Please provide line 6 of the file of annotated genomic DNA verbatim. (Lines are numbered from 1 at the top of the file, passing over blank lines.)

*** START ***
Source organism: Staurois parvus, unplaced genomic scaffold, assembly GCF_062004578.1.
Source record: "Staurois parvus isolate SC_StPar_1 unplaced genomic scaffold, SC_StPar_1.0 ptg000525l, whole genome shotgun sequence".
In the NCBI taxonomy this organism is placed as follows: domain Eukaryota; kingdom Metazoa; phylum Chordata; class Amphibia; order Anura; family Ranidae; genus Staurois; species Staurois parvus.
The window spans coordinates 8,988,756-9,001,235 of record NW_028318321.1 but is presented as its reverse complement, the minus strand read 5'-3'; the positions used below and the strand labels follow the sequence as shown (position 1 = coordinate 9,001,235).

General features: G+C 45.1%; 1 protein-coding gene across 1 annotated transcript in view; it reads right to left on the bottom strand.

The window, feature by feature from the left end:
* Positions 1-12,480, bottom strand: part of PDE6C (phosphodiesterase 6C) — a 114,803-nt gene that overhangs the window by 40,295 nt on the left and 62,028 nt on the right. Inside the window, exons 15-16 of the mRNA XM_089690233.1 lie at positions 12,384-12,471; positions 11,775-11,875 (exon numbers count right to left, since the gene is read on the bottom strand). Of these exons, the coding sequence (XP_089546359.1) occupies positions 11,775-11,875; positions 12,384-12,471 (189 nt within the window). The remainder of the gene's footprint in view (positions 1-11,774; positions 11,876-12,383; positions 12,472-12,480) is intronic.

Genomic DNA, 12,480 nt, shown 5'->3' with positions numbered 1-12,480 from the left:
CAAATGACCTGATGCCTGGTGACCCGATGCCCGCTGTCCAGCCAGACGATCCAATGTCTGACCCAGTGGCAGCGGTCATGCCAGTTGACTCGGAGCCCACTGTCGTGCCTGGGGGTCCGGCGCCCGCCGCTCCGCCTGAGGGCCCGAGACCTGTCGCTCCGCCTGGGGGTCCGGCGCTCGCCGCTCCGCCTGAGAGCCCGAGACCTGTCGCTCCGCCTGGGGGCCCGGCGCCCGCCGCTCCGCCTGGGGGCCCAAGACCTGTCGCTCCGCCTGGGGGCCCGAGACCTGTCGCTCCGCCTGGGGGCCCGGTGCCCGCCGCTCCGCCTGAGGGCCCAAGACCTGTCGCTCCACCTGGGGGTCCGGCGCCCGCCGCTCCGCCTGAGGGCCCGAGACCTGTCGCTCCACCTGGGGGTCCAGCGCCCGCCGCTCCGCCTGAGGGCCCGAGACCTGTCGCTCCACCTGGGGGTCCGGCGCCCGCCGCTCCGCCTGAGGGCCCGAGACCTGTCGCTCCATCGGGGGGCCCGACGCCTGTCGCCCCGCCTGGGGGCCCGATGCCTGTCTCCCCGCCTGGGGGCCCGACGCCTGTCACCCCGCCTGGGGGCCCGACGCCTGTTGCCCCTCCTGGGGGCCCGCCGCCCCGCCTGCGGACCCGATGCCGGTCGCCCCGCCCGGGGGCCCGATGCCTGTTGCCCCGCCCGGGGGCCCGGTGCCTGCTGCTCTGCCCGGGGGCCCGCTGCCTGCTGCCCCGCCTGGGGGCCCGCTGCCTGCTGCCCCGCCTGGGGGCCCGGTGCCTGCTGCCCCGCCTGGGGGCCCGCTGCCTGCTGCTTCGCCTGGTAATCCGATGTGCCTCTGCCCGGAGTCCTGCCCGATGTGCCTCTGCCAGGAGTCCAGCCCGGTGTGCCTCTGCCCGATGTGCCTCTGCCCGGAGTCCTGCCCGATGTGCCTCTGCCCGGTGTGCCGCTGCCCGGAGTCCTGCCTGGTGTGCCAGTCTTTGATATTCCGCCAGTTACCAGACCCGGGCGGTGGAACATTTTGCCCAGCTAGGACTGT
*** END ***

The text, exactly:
The window, feature by feature from the left end: